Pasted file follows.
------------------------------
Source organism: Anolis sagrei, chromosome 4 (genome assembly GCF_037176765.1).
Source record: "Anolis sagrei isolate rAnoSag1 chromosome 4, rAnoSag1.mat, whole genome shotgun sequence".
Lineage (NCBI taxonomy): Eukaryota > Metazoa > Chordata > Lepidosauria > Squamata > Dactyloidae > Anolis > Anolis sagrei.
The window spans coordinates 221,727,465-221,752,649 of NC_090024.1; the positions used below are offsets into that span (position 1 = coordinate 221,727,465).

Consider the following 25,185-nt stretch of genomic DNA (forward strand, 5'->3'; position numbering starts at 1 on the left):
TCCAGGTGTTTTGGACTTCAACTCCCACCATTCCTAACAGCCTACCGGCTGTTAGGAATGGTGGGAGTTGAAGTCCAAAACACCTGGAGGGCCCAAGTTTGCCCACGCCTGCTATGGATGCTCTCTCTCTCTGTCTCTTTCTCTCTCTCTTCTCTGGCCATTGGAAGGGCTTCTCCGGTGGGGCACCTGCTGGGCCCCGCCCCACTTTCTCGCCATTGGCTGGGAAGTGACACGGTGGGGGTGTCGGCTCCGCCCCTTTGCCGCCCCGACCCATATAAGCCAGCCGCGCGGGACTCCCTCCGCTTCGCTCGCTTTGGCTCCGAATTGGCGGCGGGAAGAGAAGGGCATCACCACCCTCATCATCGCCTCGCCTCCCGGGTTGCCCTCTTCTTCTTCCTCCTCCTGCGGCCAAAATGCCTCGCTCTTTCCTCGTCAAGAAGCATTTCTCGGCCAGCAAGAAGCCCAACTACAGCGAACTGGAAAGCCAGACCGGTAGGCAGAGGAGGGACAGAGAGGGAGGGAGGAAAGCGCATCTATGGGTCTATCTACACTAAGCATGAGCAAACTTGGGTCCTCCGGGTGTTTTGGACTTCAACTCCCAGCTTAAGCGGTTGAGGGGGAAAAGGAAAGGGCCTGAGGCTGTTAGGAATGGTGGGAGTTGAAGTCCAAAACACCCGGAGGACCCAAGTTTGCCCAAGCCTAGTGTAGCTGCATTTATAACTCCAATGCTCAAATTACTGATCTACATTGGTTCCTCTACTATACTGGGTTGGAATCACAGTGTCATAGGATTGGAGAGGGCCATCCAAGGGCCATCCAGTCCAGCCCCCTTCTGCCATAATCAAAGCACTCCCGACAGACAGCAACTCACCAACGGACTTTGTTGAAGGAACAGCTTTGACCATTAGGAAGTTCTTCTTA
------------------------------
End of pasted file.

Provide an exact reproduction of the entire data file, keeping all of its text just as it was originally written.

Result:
Source organism: Anolis sagrei, chromosome 4 (genome assembly GCF_037176765.1).
Source record: "Anolis sagrei isolate rAnoSag1 chromosome 4, rAnoSag1.mat, whole genome shotgun sequence".
Lineage (NCBI taxonomy): Eukaryota > Metazoa > Chordata > Lepidosauria > Squamata > Dactyloidae > Anolis > Anolis sagrei.
The window spans coordinates 221,727,465-221,752,649 of NC_090024.1; the positions used below are offsets into that span (position 1 = coordinate 221,727,465).

Consider the following 25,185-nt stretch of genomic DNA (forward strand, 5'->3'; position numbering starts at 1 on the left):
TCCAGGTGTTTTGGACTTCAACTCCCACCATTCCTAACAGCCTACCGGCTGTTAGGAATGGTGGGAGTTGAAGTCCAAAACACCTGGAGGGCCCAAGTTTGCCCACGCCTGCTATGGATGCTCTCTCTCTCTGTCTCTTTCTCTCTCTCTTCTCTGGCCATTGGAAGGGCTTCTCCGGTGGGGCACCTGCTGGGCCCCGCCCCACTTTCTCGCCATTGGCTGGGAAGTGACACGGTGGGGGTGTCGGCTCCGCCCCTTTGCCGCCCCGACCCATATAAGCCAGCCGCGCGGGACTCCCTCCGCTTCGCTCGCTTTGGCTCCGAATTGGCGGCGGGAAGAGAAGGGCATCACCACCCTCATCATCGCCTCGCCTCCCGGGTTGCCCTCTTCTTCTTCCTCCTCCTGCGGCCAAAATGCCTCGCTCTTTCCTCGTCAAGAAGCATTTCTCGGCCAGCAAGAAGCCCAACTACAGCGAACTGGAAAGCCAGACCGGTAGGCAGAGGAGGGACAGAGAGGGAGGGAGGAAAGCGCATCTATGGGTCTATCTACACTAAGCATGAGCAAACTTGGGTCCTCCGGGTGTTTTGGACTTCAACTCCCAGCTTAAGCGGTTGAGGGGGAAAAGGAAAGGGCCTGAGGCTGTTAGGAATGGTGGGAGTTGAAGTCCAAAACACCCGGAGGACCCAAGTTTGCCCAAGCCTAGTGTAGCTGCATTTATAACTCCAATGCTCAAATTACTGATCTACATTGGTTCCTCTACTATACTGGGTTGGAATCACAGTGTCATAGGATTGGAGAGGGCCATCCAAGGGCCATCCAGTCCAGCCCCCTTCTGCCATAATCAAAGCACTCCCGACAGACAGCAACTCACCAACGGACTTTGTTGAAGGAACAGCTTTGACCATTAGGAAGTTCTTCTTA